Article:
Creating a federal resume that brings your qualifications to life and shows that you are a perfect fit for the job can be a challenge. The federal resume can either open doors or eliminate you from the running. Be sure to demonstrate how your skills, experience, training and education match the employer's needs. Avoid misspelled words and bad grammar. Few of us like to write and even fewer enjoy writing about themselves, but it is something you have to do if you want to succeed. Following are a few ways to make this easier.
Attend job assistance training prior to departing the service. Contact your Transition Assistance Center as soon as possible and sign up for a TAP Workshop. If you are not near a Military Transition Center, you may use the services at Transition Assistance Offices operated by the other military services. Use your transition counselors. They have the tools and knowledge you need. If available, get their help in creating your first resume or filling out a draft application. Ask them to critique your work and then make the changes they suggest.
Set an objective and identify the kind of jobs you are interested in. How you present your skills and experience in your resume will help determine whether or not you are invited to interview for a job.
One size never fits all. Do not assume that you can use one resume for many jobs. If you do, you will not succeed. As you apply for jobs, tailor your resume to the employer's requirements. It is important to portray yourself as a "doer" whose skills match the requirements of the position and demonstrate the ability to do the job. This is easy to do when you include results, achievements and accomplishments.
Minimize the use of military terminology, abbreviations, acronyms or jargon in your resume.
Resumes are generally presented in one of three formats: chronological, functional or a combination of chronological and functional. While your counselor can help you to select the format that will best display your abilities, which you choose will depend, in part, on the type of work you have performed and whether or not you are going to continue to do the same work.
- Chronological resumes list work experience according to date, with the current job appearing first. Chronological resumes work well if your career has been progressive and you plan to continue in the same line of work.
- Functional resumes are organized by the skills you have used on the job. Functional resumes work well if you are contemplating a new career, do not have a lengthy work history, or have held a number of different positions because they sell your abilities based on the skills you have acquired during your career.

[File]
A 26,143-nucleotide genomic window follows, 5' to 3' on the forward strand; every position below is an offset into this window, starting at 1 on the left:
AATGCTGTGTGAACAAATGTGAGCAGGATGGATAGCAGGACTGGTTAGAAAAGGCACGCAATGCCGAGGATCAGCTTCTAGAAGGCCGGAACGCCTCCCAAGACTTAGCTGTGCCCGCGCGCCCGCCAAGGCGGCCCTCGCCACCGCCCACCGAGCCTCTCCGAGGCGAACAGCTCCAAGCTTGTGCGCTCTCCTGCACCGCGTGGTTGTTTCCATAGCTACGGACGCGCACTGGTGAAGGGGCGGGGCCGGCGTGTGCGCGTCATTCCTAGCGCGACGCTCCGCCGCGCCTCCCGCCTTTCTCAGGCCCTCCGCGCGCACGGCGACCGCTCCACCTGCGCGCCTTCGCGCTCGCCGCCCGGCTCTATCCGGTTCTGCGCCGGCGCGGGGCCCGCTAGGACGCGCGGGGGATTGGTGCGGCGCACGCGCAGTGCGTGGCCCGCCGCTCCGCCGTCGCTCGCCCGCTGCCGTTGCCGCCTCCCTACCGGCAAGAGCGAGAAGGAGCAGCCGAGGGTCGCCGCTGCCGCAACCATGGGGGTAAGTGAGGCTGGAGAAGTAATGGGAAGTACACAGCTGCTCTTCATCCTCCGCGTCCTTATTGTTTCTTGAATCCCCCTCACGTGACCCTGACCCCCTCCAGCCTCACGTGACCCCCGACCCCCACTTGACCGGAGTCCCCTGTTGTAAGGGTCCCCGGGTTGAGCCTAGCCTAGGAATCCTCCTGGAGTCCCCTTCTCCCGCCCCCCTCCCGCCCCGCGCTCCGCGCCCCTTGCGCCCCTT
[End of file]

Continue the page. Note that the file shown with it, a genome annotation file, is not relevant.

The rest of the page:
- Combination resumes both describe your work experience and highlight your skills. Combination resumes usually provide the most comprehensive overview of your career.
The federal resume must include information that is not needed in the private sector. Your federal resume should include the following:
- Job announcement number, job title, and job grade of the job for which you are applying
- Your full name, mailing address, day and evening phone numbers and home e-mail.
- Last four digits of your Social Security number
- Country of citizenship
- Veterans Preference - List your Veterans Preference points. Ensure that you attach or upload supporting documentation (e.g., DD214 or Statement of Service if still on Active Duty; SF-15, Application for 10-point preference; and Disability Rating Letter of 30% or more from the VA, if applicable).
- Education - Include: college name, city, state, zip code, majors, type and year of degrees held or number of semester hours completed, and high school name, city, state, zip code, and date of your diploma or GED, if requested. Keep in mind that your military training may qualify you. Your Verification of Military Experience and Training (VMET) document (DD Form 2586), is the best place to start your training and education inventory.
- Work experience (paid and unpaid) - Include: job title; duties and accomplishments; employer's name and address, including zip code; supervisor's name and phone number, starting and ending dates (month and year); hours per week; and salary. List each experience as a separate entry on the resume. Forget about military job titles or occupational codes. Instead, look at what you did. Your VMET document is a great place to start. Employers prefer proven performers, so make sure you know what employers are looking for in comparison to your military work experience.
- Indicate if your current supervisor can be contacted.
- Job-related training courses (title and year).
- Job-related knowledge or skills - Showing how your skills fit the company's requirements starts with an extensive inventory. Skills fall into three categories:
- self-management skills refer to the way you manage yourself on the job (e.g., dependable, resourceful, etc.);
- functional skills are the skills you use on the job or have used in previous jobs (e.g., operate equipment, supervise, analyze, etc.); and
- technical skills relate to specific skills required to perform a described task (e.g., computer programming, accounting, sales, etc.)
- Current job-related certificates and licenses - Make sure you understand the licensure and certification requirements for your job objective.
- Job-related honors, awards, special accomplishments, leadership activities, memberships, or publications.
Once you have spell checked your resume, take a good look at its overall appearance. Is it appealing and easy to read? Is there enough white space? Are the margins appropriate? Have the headings, font and formatting style been used effectively? Keep in mind that your resume is an employer's first impression of you. Make sure it makes the best one possible.